Fast Times At Mid-Pac High

Bob Hogue
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Wednesday - March 29, 2006
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Casey Nishimura: putting Mid-Pac on the track map
Casey Nishimura: putting Mid-Pac
on the track map

Each month, Casey Nishimura, the editor of Mid-Pacific Institute’s student newspaper
Na Pueo (The Owl), races around to ensure the publication meets its deadline.

“I like stress and fast pace of journalism,” he says.

Casey also likes to set a fast pace on the track, where he is Mid-Pac’s top long-distance runner. An all-ILH cross country star, Casey finished seventh in the state track and field meet last year in the 1,500 meters. As a senior this season, Casey is proving to be one of the leading runners in the ILH and the state in both the 1,500 and 800 meters.

“Each week, I’ve made PRs (personal records) in both the 1,500 and 800,” he says. “I qualified for states in the first meet (of the season). I never thought it could happen so quickly.”


Casey credits Mid-Pac coach Siul Michel and a new training program for his success. He also says his strength has improved through his participation in paddling, a sport that is sandwiched in between cross country and track.

“I’ve gotten a lot stronger and I’m staying injury-free,” he says.

That’s a far cry from last year when Casey began the track and field season with a series of foot injuries.

“Last year I was in a soft cast for about a week and a half. I couldn’t walk, my foot was so irritated,” he says. “It was really difficult and I was discouraged; I hit a plateau. My coach helped me get over it, stressing that I had the whole season to qualify for states. My goal became just to qualify. I made it at the very end. Considering that I was really struggling, it was a great sense of accomplishment.”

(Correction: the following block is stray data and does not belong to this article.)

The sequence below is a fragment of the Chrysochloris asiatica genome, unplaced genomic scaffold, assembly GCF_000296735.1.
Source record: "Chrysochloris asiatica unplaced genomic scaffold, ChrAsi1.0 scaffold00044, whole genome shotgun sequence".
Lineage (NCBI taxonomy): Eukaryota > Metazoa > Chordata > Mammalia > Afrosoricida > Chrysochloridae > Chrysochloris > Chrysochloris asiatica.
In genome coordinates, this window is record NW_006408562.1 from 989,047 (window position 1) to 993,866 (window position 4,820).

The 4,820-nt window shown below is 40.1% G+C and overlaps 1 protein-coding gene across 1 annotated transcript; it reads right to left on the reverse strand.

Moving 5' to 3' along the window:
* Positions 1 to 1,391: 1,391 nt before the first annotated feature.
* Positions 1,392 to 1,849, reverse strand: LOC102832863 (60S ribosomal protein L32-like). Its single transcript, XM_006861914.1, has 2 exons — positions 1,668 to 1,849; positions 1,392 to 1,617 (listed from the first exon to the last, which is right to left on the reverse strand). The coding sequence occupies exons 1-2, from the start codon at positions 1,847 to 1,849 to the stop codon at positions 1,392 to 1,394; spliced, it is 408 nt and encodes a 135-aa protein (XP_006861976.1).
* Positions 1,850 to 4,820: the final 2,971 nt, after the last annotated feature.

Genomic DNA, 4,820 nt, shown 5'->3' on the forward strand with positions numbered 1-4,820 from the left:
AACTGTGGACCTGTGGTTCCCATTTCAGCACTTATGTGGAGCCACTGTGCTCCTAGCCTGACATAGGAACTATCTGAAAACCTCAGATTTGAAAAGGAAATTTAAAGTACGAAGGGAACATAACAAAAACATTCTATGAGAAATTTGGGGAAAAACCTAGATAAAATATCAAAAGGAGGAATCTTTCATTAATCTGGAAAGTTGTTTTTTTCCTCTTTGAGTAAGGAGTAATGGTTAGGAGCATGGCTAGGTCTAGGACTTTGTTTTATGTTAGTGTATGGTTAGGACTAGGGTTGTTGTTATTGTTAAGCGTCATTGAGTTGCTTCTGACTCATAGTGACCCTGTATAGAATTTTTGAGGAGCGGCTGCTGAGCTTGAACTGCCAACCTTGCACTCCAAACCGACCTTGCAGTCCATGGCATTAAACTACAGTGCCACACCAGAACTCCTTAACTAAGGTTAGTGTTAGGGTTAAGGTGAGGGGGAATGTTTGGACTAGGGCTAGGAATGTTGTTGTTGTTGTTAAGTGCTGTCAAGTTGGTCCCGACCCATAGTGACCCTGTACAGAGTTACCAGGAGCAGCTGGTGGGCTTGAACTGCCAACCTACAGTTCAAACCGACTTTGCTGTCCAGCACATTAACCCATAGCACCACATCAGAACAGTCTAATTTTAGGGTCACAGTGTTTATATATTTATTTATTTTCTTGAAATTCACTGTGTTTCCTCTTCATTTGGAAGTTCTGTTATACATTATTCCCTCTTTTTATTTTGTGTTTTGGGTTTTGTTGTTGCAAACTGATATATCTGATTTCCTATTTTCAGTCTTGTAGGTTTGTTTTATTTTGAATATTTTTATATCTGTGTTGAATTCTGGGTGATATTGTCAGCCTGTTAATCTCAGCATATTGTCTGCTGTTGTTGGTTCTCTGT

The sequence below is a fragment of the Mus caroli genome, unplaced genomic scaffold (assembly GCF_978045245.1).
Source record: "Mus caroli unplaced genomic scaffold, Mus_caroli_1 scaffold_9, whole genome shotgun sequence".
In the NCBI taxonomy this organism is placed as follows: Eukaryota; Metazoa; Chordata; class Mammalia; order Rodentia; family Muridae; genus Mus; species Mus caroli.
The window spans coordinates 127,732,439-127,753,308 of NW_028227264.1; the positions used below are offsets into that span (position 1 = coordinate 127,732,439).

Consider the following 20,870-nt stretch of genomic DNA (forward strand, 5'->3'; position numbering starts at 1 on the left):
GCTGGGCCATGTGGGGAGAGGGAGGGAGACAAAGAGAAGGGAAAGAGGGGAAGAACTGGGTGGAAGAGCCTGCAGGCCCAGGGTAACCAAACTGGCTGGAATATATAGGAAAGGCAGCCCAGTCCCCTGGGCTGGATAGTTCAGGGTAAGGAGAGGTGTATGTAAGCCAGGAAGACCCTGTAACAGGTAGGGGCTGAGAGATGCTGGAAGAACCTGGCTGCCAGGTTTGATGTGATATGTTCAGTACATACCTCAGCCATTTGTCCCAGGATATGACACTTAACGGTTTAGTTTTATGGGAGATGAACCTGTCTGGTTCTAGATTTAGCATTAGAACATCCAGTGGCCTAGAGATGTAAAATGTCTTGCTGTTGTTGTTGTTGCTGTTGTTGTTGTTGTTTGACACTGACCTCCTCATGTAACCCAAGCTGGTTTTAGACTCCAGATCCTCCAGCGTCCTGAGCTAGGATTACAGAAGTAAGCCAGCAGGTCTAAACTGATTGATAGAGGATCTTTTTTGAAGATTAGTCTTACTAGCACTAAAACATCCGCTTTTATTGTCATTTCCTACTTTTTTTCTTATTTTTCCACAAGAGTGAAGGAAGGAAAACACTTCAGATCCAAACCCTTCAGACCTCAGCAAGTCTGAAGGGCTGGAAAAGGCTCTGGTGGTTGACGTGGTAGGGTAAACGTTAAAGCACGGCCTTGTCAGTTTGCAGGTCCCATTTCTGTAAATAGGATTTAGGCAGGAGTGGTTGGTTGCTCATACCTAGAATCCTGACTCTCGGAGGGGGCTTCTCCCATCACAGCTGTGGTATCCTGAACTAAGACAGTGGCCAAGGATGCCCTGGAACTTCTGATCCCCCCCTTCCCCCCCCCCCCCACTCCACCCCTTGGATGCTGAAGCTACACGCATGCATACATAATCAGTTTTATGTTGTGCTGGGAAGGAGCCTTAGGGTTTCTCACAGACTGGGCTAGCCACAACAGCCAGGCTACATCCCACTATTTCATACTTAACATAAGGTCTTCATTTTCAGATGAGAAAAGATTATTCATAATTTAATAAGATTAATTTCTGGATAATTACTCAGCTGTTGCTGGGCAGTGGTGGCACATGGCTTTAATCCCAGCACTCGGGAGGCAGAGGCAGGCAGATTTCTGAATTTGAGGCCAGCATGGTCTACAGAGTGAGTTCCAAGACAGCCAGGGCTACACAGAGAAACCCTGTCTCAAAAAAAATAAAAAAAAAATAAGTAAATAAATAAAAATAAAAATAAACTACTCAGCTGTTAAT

That same sense of determination helped Casey reach beyond his goal and make it all the way to the state finals.

“A lot of people didn’t expect me to make it,” he remembers. “Our school doesn’t get recognized a lot, so people were coming up to me at the finals and saying ‘Mid-Pac, what’s that?’ To be there representing our school in the final, it really helped school pride.”

This 2006 track and field season the name Mid-Pac is consistently among the front-runners, along with the usual names from bigger private schools, such as Punahou, Iolani and Kamehameha.

“It’s good to have someone up there who’s not from those schools,” he says. “I feel good about being up there competing with them every week. My goal this year is to medal at states. I agree with the saying ‘If you can’t go big, go home.’”


Casey has made the concept of going big - or striving for and achieving excellence might be another way to say it - his primary goal in all aspects of his student life, including his role as Mid-Pac’s student newspaper editor.

“When I first (enrolled), the paper barely came out,” he remembers. “The principal actually gave an ultimatum that we needed to set certain quality standards. What I did was to make it a student-run newspaper, not adviser-run. (With the help of a student staff of 15), we’ve gotten the paper out faster and better than ever. Even the Board of Trustees has complimented us on what a good job we’re doing.”

In his role as editor, Casey writes a monthly column. “I cover everything from school spirit to sports to coping with change and stress - all the areas that matter to the students.”

And they really matter to a young man who believes that a commitment to excellence is the key to achieving academic and athletic success in high school. His hope is to continue running and working in journalism in college, either at Seattle University in Washington or Pacific University in Oregon.

In the meantime, Casey continues to race on, from deadline to finish line, always striving to be the best.

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